ᴡᴀᴅᴇ’s review published on Letterboxd:
I’ve seen this film in the span of my life and i really never had a really good hold of my conscious opinion of it. I know I really liked it but I really couldn’t say why or how it has become beloved over the years before. Here recently I just really craved to see it again.
im not a big fan of kubrick per se but i do appreciate his films. All are flourishing in window dressing visuals and a certain underline theme slithering under the surface. that being said I think this film probably conveys that more with his ticking mind than the others. it doesn’t really scare me, but it...it makes me feel so uneasy, so vulnerable...with his long takes and impending dread around every corner of the overlook hotel. Like the film itself is sentient. It’s just gives me the most unnerving vibes.
I know King hates this adaptation out of all his work and idk. I’ve read his book and seen his version as a miniseries...it’s just so corny srry. The older I get I tend to think his books are just so over the top now. And I just feel his book one would have been bad as a film interpretation. He fussed about the central characters having stuff wrong with them before they get to the hotel, mainly Nicholson’s presence. But I think this helps the tension more. There is something wrong with this family. Whether it’s Jack’s alcoholism or the beating Wendy’s had in the past. For them to be secluded away from society and snowed in together helps these fractured relationships hit a breaking point. Knowing that deep down they have a resentment for each other plus the ghostly inhabitants of the hotel make it more appalling. They are the ticking bomb in the plot and the film hides that for different interpretations of multiple watches and it’s fantastic. imo I think that is more frightening than the generic happy family being torn apart by haunting ghosts and a kid who can communicate with ghosts which becomes more non-scary as the book continues. I just think being isolated with someone that is already unstable is more terrifying than someone who is gradually becoming unhinged That’s why this version works more on a horror level. Because there was no law, no help, no one to stop Jack from finally letting his dark rage of hatred over the years erupt on his wife he couldn’t stomach being with anymore or the idea of him finally accepting he’s a failure. The crux of cabin fever is strongly advised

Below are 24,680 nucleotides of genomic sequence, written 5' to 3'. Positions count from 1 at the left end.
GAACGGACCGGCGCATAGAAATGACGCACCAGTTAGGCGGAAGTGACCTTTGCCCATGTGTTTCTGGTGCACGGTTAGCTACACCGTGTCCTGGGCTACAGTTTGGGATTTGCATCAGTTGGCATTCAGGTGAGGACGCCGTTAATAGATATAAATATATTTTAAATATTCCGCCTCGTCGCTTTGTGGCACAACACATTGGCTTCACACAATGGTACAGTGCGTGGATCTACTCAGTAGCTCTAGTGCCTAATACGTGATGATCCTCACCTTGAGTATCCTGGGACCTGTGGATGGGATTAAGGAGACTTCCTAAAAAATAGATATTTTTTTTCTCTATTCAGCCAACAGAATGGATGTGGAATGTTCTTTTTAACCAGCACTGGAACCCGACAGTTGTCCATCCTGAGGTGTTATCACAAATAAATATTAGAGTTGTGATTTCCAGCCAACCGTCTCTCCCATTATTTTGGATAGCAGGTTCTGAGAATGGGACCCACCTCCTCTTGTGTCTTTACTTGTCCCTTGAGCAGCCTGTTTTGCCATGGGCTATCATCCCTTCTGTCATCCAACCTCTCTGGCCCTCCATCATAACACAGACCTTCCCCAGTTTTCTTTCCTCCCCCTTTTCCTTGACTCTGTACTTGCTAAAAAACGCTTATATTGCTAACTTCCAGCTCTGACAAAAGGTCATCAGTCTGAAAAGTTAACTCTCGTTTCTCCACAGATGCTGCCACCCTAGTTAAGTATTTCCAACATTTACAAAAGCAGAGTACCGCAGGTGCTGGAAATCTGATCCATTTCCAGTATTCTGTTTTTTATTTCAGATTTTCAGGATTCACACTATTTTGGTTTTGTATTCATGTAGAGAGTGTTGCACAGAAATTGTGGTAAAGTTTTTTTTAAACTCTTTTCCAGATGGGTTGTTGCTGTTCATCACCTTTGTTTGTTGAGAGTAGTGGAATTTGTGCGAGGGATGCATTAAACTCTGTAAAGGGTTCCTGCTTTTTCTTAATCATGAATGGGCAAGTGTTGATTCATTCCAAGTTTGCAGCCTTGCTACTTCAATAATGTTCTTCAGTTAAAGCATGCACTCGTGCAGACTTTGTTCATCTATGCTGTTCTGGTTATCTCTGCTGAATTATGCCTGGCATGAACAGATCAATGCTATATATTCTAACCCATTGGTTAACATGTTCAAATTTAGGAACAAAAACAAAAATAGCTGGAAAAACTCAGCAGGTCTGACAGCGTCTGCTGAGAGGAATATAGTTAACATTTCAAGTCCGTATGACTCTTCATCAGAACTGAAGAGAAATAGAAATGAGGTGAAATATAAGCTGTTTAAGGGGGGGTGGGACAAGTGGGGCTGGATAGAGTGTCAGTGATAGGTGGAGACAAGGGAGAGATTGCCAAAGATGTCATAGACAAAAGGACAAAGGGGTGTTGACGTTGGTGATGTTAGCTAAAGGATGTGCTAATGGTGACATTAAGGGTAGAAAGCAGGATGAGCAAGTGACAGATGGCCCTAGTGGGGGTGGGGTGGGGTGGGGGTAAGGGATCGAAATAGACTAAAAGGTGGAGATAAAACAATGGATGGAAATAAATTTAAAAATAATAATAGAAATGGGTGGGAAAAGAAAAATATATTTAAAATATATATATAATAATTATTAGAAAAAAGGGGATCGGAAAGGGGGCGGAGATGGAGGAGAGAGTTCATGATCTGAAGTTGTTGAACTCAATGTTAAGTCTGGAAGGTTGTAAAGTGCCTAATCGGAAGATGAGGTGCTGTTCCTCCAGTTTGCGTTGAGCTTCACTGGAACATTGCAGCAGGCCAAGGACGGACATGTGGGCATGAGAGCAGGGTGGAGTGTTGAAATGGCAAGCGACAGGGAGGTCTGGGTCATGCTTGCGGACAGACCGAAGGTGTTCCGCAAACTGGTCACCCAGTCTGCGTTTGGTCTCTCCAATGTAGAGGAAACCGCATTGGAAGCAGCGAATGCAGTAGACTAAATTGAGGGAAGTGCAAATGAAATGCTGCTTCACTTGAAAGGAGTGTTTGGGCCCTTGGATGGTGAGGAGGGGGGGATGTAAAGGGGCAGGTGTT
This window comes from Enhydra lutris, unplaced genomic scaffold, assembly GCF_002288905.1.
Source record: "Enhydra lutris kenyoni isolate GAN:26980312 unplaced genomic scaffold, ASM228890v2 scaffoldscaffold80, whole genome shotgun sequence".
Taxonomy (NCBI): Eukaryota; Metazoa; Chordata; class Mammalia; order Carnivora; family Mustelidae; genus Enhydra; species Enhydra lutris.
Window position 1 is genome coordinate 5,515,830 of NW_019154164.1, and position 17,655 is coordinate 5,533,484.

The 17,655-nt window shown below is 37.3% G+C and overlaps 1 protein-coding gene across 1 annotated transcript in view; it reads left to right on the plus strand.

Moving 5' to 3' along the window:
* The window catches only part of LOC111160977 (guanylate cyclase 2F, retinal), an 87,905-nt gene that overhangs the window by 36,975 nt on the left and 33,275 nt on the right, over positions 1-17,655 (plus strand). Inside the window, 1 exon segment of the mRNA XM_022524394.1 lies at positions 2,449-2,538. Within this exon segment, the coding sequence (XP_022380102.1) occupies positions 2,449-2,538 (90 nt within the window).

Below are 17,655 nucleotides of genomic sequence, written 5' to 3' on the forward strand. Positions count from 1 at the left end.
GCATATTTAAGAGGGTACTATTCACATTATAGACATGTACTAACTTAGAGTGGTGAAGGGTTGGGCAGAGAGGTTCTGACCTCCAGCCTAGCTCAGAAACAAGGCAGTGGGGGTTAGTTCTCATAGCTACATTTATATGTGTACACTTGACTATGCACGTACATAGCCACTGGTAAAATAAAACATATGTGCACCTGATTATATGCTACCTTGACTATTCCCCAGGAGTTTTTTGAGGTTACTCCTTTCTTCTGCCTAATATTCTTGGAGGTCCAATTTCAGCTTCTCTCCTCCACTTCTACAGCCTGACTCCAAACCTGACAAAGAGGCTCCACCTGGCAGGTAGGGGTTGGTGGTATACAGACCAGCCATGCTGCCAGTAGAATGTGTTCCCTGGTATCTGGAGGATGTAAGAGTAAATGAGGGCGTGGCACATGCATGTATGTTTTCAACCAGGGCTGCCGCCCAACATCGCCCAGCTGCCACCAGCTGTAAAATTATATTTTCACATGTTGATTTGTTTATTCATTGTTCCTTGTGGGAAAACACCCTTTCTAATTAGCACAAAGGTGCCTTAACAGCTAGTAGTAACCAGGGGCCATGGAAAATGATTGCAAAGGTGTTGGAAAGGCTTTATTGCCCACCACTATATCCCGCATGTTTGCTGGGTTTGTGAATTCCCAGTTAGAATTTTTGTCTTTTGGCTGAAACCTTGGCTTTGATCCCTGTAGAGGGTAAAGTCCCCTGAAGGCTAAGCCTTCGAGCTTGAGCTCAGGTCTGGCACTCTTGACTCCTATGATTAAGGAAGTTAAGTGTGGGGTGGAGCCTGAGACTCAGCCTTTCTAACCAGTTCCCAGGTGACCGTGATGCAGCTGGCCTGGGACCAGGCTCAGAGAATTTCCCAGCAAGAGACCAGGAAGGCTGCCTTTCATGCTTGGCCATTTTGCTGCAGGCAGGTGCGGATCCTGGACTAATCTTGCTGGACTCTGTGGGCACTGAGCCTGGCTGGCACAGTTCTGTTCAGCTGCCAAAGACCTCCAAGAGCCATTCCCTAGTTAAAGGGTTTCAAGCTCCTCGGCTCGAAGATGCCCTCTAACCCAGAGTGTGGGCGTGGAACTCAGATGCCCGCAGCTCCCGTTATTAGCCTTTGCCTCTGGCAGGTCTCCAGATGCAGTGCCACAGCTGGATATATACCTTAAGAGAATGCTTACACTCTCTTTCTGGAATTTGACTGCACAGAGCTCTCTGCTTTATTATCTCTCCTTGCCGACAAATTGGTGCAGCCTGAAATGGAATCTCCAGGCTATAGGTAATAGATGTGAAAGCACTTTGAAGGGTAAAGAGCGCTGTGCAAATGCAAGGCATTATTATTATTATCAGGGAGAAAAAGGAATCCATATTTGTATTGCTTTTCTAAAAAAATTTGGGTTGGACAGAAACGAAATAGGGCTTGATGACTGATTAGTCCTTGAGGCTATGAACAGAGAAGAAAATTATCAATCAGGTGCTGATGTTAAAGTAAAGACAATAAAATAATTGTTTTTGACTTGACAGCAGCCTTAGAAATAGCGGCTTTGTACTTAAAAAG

I’ve already wrote more than I wanted to haha but I think the cherry on top is Jack’s performance. It’s so out there that it makes the scenes particularly the “dull boy” long shot with him & shelly so beguiling as if kubrick finally revealed the timer of the bomb as it hit its detonation. sure this has been praise to the moon and back but I feel it hides even more complicated meanings then what King could have drunkingly typed up.